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Vitual History by Niall Ferguson

Vitual History (original 1997; edition 2009)

by Niall Ferguson (Editor)

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Title:Vitual History
Authors:Niall Ferguson (Editor)
Info:Fall River Press (2009), Hardcover
Collections:Your library
Tags:alternate history

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Virtual History: Alternatives and Counterfactuals by Niall Ferguson (1997)



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Professional Academic Historians prefer to be taken seriously, and thus are very chary of actually exploring "What If" scenarios. Admittedly there is a steady market for Popularization of the "what if the South had won at Gettysburg," school. Mr. Ferguson is of the prim school generally, especially because he strongly favours economic history in his own writings. But even he gives way to speculation on occasion and this is it. "Caution!" , you're not going to find much about battles in this book. Worth the read, though. ( )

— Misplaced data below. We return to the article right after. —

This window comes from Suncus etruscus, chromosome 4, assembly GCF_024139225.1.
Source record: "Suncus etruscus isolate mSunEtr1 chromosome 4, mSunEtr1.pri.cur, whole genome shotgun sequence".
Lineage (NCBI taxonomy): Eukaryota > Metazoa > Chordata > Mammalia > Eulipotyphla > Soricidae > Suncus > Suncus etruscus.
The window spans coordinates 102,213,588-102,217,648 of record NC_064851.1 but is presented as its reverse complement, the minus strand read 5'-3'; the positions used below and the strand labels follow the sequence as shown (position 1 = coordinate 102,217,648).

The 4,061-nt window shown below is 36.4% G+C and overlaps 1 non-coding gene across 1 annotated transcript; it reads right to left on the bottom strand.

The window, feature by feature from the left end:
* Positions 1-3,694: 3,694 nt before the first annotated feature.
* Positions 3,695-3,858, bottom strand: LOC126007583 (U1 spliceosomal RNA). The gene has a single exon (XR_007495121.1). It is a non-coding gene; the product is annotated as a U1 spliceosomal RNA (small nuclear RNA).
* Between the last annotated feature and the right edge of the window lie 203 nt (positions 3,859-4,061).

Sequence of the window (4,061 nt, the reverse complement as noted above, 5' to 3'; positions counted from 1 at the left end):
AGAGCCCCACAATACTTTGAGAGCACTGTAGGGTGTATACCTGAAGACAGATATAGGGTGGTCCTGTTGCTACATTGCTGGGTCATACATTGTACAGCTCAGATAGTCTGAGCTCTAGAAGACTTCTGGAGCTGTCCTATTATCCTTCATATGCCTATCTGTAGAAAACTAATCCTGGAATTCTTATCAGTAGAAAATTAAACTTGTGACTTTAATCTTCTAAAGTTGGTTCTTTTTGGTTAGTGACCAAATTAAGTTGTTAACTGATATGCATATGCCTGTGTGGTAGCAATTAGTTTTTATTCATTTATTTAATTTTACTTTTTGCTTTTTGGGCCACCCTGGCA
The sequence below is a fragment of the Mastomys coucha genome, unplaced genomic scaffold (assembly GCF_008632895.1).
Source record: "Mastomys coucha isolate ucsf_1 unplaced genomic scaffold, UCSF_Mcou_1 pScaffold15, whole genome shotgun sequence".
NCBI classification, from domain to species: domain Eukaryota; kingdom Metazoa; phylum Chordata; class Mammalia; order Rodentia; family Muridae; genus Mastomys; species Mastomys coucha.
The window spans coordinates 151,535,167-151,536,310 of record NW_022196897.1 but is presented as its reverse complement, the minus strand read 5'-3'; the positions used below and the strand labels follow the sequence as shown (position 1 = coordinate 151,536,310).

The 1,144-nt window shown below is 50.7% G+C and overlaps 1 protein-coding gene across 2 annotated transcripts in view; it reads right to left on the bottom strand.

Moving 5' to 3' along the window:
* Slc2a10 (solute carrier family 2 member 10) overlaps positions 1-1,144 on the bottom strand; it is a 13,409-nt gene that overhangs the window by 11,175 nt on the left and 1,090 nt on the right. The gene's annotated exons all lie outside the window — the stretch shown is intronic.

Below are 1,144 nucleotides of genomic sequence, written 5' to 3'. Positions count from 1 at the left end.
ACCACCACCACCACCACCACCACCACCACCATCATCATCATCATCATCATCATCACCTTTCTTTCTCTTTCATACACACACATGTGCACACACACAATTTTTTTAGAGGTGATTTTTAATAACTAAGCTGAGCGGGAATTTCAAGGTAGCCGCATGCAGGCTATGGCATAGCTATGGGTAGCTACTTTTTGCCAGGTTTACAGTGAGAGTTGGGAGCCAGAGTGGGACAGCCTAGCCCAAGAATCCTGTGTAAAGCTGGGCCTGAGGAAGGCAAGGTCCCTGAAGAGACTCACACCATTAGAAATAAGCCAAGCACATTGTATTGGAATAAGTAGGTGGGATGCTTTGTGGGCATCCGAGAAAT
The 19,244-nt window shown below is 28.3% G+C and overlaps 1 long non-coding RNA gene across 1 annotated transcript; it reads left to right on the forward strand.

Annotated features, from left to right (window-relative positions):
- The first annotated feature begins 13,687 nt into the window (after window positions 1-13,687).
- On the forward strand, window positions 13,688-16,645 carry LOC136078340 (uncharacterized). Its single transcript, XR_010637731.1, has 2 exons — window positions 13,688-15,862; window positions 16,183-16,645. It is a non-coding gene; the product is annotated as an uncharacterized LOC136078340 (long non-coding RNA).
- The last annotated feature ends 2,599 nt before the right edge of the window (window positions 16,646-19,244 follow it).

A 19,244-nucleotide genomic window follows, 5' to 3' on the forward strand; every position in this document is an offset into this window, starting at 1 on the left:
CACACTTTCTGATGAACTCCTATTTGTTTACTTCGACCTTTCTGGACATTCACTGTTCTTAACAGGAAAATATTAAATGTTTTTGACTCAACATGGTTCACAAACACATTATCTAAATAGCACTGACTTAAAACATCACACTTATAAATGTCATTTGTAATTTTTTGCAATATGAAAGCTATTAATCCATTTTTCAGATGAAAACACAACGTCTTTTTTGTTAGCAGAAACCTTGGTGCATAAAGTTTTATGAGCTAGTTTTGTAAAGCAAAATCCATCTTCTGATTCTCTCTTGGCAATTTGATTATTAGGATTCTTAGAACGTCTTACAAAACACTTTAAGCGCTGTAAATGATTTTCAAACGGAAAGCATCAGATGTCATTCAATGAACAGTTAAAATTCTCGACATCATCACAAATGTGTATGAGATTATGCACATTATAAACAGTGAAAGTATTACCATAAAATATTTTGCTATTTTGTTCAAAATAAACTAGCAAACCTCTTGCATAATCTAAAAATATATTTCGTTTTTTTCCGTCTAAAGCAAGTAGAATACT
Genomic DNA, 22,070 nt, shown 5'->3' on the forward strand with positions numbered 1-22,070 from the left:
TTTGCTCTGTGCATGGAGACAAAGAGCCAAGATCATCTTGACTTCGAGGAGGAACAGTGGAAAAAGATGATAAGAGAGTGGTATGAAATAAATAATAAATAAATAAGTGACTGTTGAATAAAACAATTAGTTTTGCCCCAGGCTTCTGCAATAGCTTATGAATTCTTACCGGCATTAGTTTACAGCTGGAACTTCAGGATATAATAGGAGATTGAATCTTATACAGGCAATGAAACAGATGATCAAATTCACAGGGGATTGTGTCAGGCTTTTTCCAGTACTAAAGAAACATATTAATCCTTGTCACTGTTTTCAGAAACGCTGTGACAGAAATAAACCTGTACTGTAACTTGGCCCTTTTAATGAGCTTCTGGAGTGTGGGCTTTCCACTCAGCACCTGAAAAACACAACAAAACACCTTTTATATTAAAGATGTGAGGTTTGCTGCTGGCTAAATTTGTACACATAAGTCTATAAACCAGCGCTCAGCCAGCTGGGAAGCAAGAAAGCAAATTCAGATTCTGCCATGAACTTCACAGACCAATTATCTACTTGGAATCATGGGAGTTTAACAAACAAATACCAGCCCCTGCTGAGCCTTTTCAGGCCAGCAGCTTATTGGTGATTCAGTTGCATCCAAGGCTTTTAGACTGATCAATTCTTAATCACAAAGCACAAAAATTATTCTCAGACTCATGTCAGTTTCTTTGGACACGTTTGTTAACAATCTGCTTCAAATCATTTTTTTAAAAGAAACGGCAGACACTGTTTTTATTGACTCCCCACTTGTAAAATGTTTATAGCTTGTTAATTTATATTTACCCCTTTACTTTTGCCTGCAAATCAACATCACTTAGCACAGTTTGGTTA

DinadansFriend | Sep 14, 2013 |
This is a controversial area of history, is it worthless speculation, since it never happened, or can these be informative thought experiments? It is up to Ferguson in the seminal introductory, and lengthy, opening essay to convince the reader that this is a worthwhile endeavor. He also closes out the volume tying together the disparate elements of the work.

There are several examples historically that make the thought experiments worthwhile to consider, did England need to go to war in World War I, what if Hitler invaded England, or what would have happened if JFK had lived. In the Kennedy piece, the author excoriates JFK and takes him to task for his weak stance on civil rights.

After a sound consideration of these essays a number of them go to the heart and are well worth considering.
1 vote gmicksmith | Feb 11, 2013 |